HHS Moves To Improve Accuracy of AFDC Administrative Cost Allocation

Increased Oversight Needed Gao ID: HRD-81-51 May 18, 1981

The Department of Health and Human Services (HHS) is responsible for ensuring that state cost-allocation plans, upon which federal financial participation in administrative costs for the Aid to Families with Dependent Children (AFDC) program are based, accurately reflect the federal reimbursable share of costs.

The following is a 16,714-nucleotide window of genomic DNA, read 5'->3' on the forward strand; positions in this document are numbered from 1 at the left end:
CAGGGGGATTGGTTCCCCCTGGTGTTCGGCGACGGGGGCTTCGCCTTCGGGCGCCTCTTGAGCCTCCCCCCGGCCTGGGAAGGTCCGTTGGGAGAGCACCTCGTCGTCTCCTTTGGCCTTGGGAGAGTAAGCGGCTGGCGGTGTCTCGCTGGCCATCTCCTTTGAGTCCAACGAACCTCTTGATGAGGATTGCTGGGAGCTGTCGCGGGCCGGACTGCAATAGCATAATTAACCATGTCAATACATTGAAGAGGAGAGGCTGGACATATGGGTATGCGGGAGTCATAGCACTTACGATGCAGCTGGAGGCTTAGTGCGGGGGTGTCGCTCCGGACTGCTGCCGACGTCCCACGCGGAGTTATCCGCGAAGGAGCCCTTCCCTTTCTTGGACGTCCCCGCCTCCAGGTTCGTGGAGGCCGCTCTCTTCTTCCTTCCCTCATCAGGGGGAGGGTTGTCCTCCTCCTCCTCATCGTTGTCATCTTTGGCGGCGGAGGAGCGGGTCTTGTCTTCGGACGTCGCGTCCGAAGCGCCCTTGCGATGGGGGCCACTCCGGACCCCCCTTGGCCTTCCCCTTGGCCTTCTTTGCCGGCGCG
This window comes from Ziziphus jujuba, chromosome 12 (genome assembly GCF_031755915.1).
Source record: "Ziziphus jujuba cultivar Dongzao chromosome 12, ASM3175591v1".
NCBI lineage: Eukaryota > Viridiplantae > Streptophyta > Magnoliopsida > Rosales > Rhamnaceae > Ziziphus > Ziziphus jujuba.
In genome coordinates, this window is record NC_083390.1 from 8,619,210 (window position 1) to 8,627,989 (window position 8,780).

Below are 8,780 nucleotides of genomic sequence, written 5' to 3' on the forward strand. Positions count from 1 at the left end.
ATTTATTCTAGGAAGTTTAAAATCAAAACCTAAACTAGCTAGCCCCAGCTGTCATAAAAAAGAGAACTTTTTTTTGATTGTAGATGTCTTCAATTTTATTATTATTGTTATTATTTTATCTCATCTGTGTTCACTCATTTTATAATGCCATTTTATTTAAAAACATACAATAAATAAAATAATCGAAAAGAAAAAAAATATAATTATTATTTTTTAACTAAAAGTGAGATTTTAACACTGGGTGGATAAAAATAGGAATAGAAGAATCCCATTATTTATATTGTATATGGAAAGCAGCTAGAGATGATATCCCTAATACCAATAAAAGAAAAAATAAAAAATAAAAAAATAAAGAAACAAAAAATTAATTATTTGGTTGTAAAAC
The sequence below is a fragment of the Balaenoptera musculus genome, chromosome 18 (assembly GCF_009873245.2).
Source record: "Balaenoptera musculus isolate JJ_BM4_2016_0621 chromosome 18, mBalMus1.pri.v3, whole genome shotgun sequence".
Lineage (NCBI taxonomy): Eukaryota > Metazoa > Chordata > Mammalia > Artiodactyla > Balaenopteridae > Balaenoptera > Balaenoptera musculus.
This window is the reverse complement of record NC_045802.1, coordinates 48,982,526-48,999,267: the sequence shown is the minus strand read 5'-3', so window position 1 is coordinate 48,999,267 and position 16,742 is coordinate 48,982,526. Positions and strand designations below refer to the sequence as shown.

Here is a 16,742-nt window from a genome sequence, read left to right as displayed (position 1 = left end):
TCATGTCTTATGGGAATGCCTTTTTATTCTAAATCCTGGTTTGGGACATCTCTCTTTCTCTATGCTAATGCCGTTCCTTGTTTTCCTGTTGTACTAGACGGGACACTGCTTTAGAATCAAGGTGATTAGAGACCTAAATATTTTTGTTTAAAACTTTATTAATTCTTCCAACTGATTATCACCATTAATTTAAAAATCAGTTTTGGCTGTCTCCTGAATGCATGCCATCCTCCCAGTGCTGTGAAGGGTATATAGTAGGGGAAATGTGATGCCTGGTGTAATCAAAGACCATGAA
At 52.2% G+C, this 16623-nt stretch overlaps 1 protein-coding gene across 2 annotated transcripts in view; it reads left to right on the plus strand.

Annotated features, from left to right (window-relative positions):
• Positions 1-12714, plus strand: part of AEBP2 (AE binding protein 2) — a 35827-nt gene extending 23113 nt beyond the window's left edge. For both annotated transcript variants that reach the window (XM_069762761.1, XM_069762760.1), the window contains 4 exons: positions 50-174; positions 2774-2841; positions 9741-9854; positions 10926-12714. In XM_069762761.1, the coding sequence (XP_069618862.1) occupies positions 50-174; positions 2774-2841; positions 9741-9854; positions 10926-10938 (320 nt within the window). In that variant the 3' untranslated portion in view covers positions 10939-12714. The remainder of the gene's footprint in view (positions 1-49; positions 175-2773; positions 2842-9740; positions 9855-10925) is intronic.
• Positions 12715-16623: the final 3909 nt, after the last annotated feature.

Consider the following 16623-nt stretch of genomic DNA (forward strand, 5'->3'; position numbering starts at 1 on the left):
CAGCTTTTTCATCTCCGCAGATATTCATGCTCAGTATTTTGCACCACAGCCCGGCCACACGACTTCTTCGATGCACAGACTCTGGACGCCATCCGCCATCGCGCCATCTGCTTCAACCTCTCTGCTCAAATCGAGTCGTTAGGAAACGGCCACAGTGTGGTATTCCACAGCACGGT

The principle oversight agencies of HHS are not adequately reviewing, analyzing, and questioning data in state cost-allocation plans either before or after their approval. A GAO review of administrative costs in four states indicated that the federal government may be incurring unnecessary charges which, in two of these states, could amount to $6.6 million annually. Overcharges are occurring because HHS has not provided its oversight agencies with adequate review guidance, a clear definition of their respective roles for reviewing cost-allocation plan implementation, and sufficient staff to accomplish their work effectively. Erroneous reimbursement claims have been a longstanding problem. HHS has not required a uniform method of accumulating and allocating states' costs and has approved some methods which cannot ensure that administrative cost expenditures in a given program are as directly proportional to the administrative support received as possible. The varying methods of cost allocation also preclude HHS from making meaningful comparisons of administrative cost expenditures among states. HHS has not developed guidelines for distributing costs in welfare cost-allocation plans and does not require states to distribute administrative costs on any standardized basis. States are allowed considerable latitude in developing cost accumulation and allocation methodology. By developing a welfare cost-allocation guide, some corrective action is underway.


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